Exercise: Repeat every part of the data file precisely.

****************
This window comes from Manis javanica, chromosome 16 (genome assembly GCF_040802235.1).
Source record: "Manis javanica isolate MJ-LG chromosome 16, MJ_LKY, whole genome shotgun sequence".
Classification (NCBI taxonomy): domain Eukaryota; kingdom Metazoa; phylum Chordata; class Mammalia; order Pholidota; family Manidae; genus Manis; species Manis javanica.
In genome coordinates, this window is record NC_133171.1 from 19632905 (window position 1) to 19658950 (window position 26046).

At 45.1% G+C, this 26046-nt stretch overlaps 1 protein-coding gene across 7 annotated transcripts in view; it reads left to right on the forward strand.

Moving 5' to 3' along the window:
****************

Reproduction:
This window comes from Manis javanica, chromosome 16 (genome assembly GCF_040802235.1).
Source record: "Manis javanica isolate MJ-LG chromosome 16, MJ_LKY, whole genome shotgun sequence".
Classification (NCBI taxonomy): domain Eukaryota; kingdom Metazoa; phylum Chordata; class Mammalia; order Pholidota; family Manidae; genus Manis; species Manis javanica.
In genome coordinates, this window is record NC_133171.1 from 19632905 (window position 1) to 19658950 (window position 26046).

At 45.1% G+C, this 26046-nt stretch overlaps 1 protein-coding gene across 7 annotated transcripts in view; it reads left to right on the forward strand.

Moving 5' to 3' along the window: